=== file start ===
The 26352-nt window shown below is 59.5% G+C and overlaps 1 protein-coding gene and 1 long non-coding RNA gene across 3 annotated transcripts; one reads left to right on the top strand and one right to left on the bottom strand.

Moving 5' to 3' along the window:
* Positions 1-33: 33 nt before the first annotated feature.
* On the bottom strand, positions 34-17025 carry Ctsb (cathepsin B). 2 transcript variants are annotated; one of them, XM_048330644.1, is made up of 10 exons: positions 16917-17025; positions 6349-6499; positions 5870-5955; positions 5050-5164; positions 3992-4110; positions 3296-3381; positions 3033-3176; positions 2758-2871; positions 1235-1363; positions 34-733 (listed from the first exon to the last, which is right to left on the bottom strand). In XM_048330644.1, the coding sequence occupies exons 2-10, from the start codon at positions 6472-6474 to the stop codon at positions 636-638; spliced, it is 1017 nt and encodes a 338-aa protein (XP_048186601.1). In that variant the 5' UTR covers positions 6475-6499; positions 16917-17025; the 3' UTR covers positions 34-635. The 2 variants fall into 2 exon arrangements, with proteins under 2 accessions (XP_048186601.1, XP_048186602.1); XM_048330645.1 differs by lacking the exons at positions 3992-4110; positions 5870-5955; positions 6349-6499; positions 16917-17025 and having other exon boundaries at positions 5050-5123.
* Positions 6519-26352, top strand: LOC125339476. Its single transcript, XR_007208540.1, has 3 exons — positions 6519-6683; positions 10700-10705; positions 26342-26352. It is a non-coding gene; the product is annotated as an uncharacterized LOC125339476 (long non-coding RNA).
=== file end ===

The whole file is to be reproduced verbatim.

The 26352-nt window shown below is 59.5% G+C and overlaps 1 protein-coding gene and 1 long non-coding RNA gene across 3 annotated transcripts; one reads left to right on the top strand and one right to left on the bottom strand.

Moving 5' to 3' along the window:
* Positions 1-33: 33 nt before the first annotated feature.
* On the bottom strand, positions 34-17025 carry Ctsb (cathepsin B). 2 transcript variants are annotated; one of them, XM_048330644.1, is made up of 10 exons: positions 16917-17025; positions 6349-6499; positions 5870-5955; positions 5050-5164; positions 3992-4110; positions 3296-3381; positions 3033-3176; positions 2758-2871; positions 1235-1363; positions 34-733 (listed from the first exon to the last, which is right to left on the bottom strand). In XM_048330644.1, the coding sequence occupies exons 2-10, from the start codon at positions 6472-6474 to the stop codon at positions 636-638; spliced, it is 1017 nt and encodes a 338-aa protein (XP_048186601.1). In that variant the 5' UTR covers positions 6475-6499; positions 16917-17025; the 3' UTR covers positions 34-635. The 2 variants fall into 2 exon arrangements, with proteins under 2 accessions (XP_048186601.1, XP_048186602.1); XM_048330645.1 differs by lacking the exons at positions 3992-4110; positions 5870-5955; positions 6349-6499; positions 16917-17025 and having other exon boundaries at positions 5050-5123.
* Positions 6519-26352, top strand: LOC125339476. Its single transcript, XR_007208540.1, has 3 exons — positions 6519-6683; positions 10700-10705; positions 26342-26352. It is a non-coding gene; the product is annotated as an uncharacterized LOC125339476 (long non-coding RNA).